Title: Continuous disk access
Author: Sandro Tosi
Last modified: 2005-09-17
It might happened that you wonder `What the hell is accessing my
disks: I'm doing nothing!'.
Ok, first of all, explain what ``nothing' is; if you're burning a CD,
you have to access the file to burn, and even if you're running a
peer-to-peer program, disks accesses are normal. So make sure that
really nothing ``strange'' is running on that machine; following the
o Filesystem type
Do you know what filesystem is on your disks? On recent
installation there will be journaling filesystems. Such filesystems
commit changes to disks at interval (for example, default EXT3
interval is 5 seconds), so if you noticed such regular access,
maybe they are due to the filesystem and so you don have to worry
o ATime mount option
For every file in the filesystem, the inode records three times:
change, modify and access time; try
$ stat <a_file>
to see them. The atime (access time) it's written every time a file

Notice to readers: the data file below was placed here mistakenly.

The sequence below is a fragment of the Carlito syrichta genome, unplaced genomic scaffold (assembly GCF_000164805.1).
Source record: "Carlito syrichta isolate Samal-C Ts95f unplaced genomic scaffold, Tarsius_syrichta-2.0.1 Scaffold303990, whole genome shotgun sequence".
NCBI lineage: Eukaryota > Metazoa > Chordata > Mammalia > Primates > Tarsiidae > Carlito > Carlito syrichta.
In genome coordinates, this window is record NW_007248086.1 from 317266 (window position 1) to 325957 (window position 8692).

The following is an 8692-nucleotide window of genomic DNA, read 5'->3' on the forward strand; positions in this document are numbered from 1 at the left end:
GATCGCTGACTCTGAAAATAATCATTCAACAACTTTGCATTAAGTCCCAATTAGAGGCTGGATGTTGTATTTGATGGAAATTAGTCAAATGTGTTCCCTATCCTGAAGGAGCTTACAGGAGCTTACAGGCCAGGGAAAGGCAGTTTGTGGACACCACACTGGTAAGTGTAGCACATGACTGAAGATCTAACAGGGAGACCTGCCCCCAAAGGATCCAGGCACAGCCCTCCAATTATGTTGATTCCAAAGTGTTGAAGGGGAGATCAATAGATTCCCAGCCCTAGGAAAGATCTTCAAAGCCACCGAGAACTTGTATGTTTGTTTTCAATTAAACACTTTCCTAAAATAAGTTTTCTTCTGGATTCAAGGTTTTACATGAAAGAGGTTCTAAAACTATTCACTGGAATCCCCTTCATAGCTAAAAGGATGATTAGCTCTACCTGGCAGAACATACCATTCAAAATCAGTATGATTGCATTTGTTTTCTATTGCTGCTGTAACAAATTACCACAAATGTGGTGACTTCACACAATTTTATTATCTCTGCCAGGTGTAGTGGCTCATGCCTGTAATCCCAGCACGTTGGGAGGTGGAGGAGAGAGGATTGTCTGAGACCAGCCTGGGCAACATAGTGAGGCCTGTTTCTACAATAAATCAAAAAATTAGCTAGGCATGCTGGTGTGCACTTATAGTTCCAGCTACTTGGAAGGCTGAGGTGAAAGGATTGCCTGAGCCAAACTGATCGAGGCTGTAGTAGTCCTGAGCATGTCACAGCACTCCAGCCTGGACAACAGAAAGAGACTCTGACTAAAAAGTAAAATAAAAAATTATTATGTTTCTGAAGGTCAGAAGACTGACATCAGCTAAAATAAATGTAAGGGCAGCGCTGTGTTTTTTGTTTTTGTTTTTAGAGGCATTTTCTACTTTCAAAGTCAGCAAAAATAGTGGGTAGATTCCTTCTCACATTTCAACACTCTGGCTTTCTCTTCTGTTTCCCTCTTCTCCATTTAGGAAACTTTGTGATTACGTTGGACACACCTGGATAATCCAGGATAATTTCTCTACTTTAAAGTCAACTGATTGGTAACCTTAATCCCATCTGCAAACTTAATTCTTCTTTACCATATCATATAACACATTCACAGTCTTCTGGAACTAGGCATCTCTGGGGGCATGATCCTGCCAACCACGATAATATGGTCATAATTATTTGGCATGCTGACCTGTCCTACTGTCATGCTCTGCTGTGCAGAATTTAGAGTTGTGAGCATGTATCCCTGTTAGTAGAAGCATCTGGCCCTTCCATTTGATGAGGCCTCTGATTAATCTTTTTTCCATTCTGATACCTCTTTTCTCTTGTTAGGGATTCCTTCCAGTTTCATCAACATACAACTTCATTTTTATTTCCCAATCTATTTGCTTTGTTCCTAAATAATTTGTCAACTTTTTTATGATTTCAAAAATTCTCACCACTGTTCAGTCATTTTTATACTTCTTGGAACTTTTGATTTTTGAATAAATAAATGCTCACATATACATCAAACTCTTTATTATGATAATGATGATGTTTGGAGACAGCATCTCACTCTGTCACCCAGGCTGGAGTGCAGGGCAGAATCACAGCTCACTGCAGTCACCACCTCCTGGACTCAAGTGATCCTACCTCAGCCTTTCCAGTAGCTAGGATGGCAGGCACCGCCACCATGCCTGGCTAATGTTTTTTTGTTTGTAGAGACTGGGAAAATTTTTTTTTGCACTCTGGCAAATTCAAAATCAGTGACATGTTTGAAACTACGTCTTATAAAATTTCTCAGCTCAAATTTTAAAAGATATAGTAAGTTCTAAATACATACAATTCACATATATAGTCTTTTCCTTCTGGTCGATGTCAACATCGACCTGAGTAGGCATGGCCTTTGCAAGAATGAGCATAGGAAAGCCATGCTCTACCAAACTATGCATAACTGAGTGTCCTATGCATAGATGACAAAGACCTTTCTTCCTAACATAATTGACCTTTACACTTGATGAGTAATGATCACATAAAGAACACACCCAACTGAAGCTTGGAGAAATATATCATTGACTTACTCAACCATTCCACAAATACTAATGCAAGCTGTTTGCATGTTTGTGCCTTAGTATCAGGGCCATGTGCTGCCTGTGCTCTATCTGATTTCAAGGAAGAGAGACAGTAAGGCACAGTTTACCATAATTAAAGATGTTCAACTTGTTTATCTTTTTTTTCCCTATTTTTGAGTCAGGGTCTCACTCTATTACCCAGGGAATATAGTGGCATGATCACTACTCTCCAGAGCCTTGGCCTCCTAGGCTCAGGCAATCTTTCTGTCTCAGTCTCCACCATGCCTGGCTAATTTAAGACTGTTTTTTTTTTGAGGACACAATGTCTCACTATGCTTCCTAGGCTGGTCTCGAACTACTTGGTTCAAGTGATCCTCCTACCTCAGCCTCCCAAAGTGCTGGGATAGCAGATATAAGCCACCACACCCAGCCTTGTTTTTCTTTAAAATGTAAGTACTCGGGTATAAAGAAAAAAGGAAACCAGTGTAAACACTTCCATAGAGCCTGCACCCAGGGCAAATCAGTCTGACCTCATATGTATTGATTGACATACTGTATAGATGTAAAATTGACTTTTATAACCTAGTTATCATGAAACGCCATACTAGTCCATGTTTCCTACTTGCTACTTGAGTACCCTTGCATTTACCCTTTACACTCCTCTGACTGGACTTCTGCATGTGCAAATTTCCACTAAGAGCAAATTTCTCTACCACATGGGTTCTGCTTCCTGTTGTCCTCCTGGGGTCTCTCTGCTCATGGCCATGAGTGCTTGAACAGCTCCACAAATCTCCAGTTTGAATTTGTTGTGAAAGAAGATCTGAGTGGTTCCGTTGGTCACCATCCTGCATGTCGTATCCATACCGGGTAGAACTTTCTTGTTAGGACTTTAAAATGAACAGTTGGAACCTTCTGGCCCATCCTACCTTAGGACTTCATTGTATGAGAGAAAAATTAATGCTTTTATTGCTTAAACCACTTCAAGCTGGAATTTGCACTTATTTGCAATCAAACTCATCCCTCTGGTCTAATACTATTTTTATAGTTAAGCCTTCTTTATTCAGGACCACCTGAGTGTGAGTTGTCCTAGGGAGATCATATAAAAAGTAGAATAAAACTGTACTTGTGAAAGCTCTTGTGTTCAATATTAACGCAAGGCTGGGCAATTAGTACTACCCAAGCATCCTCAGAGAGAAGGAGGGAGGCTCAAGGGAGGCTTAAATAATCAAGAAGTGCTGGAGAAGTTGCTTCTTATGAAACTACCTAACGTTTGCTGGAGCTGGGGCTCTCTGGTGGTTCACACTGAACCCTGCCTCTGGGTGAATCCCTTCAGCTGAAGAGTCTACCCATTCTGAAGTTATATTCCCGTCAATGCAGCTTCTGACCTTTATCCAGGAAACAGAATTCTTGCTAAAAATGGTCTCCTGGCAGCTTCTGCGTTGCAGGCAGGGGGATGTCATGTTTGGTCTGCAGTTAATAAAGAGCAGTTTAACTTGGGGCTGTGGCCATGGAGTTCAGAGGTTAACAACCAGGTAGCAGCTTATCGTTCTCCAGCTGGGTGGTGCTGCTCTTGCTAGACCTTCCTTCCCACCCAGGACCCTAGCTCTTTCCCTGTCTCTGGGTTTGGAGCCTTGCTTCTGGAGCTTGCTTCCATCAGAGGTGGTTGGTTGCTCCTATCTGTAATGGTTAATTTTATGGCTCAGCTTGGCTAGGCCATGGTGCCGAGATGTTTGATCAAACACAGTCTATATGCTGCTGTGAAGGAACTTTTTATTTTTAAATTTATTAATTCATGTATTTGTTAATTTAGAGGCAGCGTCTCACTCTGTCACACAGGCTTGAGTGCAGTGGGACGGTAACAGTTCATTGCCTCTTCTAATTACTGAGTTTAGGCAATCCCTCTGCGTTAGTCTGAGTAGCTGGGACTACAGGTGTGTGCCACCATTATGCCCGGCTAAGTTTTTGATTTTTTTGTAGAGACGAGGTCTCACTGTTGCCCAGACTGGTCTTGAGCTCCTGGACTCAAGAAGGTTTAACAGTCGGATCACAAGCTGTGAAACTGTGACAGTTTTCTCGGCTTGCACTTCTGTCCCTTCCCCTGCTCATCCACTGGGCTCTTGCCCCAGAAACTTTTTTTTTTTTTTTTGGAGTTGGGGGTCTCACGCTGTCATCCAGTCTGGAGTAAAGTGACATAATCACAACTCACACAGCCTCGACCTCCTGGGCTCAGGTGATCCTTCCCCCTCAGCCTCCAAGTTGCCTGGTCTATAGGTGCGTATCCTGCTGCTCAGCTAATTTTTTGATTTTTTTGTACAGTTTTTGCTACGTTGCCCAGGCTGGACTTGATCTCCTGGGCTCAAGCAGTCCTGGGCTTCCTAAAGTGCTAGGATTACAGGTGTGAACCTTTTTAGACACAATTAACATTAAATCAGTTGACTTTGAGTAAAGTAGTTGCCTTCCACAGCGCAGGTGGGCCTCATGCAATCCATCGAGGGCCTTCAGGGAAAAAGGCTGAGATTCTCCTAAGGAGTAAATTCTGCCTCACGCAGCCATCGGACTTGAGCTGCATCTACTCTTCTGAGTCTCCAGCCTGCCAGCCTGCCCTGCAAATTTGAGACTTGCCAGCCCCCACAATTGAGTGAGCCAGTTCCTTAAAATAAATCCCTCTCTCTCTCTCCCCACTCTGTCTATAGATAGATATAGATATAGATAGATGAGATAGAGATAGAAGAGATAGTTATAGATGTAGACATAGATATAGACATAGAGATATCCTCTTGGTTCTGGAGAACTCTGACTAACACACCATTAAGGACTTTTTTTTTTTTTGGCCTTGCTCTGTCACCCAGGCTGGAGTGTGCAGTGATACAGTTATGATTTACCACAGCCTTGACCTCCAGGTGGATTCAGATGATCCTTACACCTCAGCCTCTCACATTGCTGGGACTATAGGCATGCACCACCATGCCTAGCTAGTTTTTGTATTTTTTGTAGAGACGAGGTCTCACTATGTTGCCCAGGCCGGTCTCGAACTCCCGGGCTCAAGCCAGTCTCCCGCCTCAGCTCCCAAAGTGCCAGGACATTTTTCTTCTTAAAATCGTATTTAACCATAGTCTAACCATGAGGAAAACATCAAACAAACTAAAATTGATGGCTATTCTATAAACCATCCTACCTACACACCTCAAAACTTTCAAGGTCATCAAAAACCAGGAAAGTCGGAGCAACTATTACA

is accessed, even if the file is cached in RAM and so no disk
access is needed. If an application keeps read a file (so it will
be cached), the atime is written all the times, accessing
disk. Since it's a mount option, to disable it you have to modify
the /etc/fstab (or the mount command line) adding ``noatime'' into
filesystem options. I've read this option increase the throughput
of kernel.org of about 25%.
These programs do a full disk search for updating the ``locate''
database. When they are running you can see a huge stress on
disks. You can even think to remove from cron daily run (default
configuration) to put in weekly or manually execution.
If the common causes before don't work, you could always
# echo 1 > /proc/sys/vm/block_dump
and monitoring the disk accesses with dmesg.